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Chicken sandwich wars, labor shortage send poultry prices higher

Chicken sandwich wars, labor shortage send poultry prices higher
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Companies like KFC, Wingstop and Buffalo Wild Wings are paying extra for poultry due to the scarce amount available, The Wall Street Journal reported

Chicken breast prices have reportedly more than doubled since January, and the price of chicken wings have recently hit record highs.

The uptick in cost is a result of labor shortages that have been seen across industries since the economy began reopening amid the coronavirus pandemic. Chicken suppliers are struggling to get enough workers to keep up with demand, the Journal reported.

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Jumbo boneless skinless chicken breasts were just under $1 a pound at the start of 2021 and are currently just over $2 a pound, the Journal cited from the research firm Urner Barry. 

Jumbo wings were just over $1.50 a pound at the start of 2020 and started 2021 around $2 a pound. Now, the price has gone up to around $3 a pound, the research firm found.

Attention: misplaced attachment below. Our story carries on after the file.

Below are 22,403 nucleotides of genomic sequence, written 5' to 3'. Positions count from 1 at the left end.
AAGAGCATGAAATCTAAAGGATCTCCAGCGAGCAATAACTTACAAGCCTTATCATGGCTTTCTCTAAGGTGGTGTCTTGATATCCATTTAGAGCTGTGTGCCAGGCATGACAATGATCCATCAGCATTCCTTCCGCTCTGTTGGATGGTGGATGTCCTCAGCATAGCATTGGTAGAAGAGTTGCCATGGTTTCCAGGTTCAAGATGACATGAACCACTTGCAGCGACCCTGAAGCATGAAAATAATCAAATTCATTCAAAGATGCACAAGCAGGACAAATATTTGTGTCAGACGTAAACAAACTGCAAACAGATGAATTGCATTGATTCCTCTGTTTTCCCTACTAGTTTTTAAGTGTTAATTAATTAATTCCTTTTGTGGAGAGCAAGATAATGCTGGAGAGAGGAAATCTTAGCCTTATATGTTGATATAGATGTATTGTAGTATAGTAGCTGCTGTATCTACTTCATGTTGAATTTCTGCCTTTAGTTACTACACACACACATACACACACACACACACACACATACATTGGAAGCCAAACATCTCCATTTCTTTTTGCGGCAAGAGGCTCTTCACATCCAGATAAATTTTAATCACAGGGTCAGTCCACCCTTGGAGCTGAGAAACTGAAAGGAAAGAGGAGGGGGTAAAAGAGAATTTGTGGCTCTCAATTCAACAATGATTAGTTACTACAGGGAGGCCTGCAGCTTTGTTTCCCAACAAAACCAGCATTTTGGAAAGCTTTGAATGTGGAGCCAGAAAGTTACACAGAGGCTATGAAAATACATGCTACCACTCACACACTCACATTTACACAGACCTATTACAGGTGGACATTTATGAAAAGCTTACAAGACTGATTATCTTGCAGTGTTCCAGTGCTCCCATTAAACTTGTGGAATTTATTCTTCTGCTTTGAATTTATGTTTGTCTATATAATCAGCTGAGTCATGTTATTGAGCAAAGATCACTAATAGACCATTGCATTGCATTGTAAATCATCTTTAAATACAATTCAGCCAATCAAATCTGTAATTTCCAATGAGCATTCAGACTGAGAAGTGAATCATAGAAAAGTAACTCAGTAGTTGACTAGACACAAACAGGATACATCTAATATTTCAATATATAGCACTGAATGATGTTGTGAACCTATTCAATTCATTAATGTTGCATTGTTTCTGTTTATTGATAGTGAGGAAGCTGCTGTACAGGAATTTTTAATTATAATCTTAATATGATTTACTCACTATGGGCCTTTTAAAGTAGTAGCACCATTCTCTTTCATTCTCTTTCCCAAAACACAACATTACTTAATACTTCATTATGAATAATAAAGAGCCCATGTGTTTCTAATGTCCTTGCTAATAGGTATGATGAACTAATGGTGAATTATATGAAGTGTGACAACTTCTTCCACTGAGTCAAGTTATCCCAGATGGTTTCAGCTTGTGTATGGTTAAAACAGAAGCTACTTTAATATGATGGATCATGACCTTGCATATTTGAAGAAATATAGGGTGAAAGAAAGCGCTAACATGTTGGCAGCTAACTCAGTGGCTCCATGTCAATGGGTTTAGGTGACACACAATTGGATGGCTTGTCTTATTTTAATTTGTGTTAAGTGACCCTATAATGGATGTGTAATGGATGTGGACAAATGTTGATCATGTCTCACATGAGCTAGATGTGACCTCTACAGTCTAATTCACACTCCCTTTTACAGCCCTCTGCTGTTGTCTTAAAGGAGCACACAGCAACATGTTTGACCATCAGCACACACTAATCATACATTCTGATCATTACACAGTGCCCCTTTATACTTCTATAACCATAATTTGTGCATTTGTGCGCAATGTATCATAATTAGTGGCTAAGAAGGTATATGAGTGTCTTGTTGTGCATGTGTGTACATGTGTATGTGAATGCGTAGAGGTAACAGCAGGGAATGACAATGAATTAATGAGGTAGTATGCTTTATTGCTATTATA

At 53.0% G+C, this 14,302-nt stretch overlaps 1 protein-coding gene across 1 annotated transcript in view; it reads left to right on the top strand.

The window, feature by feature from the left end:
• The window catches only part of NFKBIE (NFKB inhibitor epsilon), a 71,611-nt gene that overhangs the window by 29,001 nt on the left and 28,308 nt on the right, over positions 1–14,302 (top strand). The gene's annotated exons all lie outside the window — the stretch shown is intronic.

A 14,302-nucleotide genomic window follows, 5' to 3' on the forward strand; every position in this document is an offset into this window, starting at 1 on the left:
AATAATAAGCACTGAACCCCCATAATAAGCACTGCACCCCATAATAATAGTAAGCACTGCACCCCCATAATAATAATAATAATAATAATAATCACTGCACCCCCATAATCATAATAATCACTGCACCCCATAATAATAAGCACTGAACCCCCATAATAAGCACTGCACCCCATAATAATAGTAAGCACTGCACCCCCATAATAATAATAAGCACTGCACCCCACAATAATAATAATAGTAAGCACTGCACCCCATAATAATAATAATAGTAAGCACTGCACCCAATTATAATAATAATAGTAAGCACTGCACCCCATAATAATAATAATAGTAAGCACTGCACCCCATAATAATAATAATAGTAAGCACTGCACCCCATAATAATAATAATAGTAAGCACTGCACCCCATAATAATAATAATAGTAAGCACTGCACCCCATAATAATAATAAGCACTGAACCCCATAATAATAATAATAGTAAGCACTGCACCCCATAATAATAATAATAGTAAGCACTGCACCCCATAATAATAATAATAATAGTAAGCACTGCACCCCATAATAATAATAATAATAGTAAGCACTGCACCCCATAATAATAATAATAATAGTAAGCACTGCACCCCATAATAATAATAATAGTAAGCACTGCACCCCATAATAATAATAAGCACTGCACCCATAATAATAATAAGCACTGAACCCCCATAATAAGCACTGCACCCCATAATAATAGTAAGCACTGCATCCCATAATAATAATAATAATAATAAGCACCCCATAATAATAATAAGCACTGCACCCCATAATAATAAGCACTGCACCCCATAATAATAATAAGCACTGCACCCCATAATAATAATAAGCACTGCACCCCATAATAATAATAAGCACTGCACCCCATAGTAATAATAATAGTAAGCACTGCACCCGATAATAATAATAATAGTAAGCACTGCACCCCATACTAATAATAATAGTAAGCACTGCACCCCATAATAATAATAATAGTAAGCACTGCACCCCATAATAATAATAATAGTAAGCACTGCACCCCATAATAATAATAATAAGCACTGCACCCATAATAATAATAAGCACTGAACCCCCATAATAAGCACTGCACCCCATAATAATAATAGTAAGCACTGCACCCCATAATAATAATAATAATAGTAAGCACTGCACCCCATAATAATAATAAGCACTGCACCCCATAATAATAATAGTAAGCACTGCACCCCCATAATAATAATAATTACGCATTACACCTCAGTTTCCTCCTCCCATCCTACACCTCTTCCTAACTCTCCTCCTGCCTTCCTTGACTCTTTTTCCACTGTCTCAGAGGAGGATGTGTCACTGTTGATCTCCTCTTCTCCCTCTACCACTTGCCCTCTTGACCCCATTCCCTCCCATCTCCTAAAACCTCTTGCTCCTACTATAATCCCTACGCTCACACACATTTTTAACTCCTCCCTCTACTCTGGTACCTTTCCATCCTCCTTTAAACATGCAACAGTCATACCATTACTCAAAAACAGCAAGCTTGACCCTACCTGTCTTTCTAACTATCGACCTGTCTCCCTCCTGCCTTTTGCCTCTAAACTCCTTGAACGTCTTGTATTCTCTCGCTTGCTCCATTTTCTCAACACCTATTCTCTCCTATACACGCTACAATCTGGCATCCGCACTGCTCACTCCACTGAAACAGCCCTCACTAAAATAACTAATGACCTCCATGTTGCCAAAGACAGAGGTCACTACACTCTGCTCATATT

Some major establishments say they are running out of or are limiting their sales on tenders, filets and wings. Wingstop CEO Charlie Morrison told the Journal that the company is paying 26 percent more for bone-in chicken wings this year. 

Chain restaurants like Popeyes, McDonald’s and Wendy’s have recently introduced chicken sandwiches and others are planning on doing so in the coming months, another reason for the uptick in prices. 

Supermarket consumers are also seeing higher prices. In March, boneless chicken breasts were about $3.29 a pound, which was up 3 cents since January and 11 percent higher than a year earlier, the Journal cited from the U.S. Bureau of Labor Statistics.